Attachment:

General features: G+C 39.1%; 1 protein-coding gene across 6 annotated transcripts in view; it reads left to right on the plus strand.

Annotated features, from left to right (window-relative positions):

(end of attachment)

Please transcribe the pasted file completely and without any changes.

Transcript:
General features: G+C 39.1%; 1 protein-coding gene across 6 annotated transcripts in view; it reads left to right on the plus strand.

Annotated features, from left to right (window-relative positions):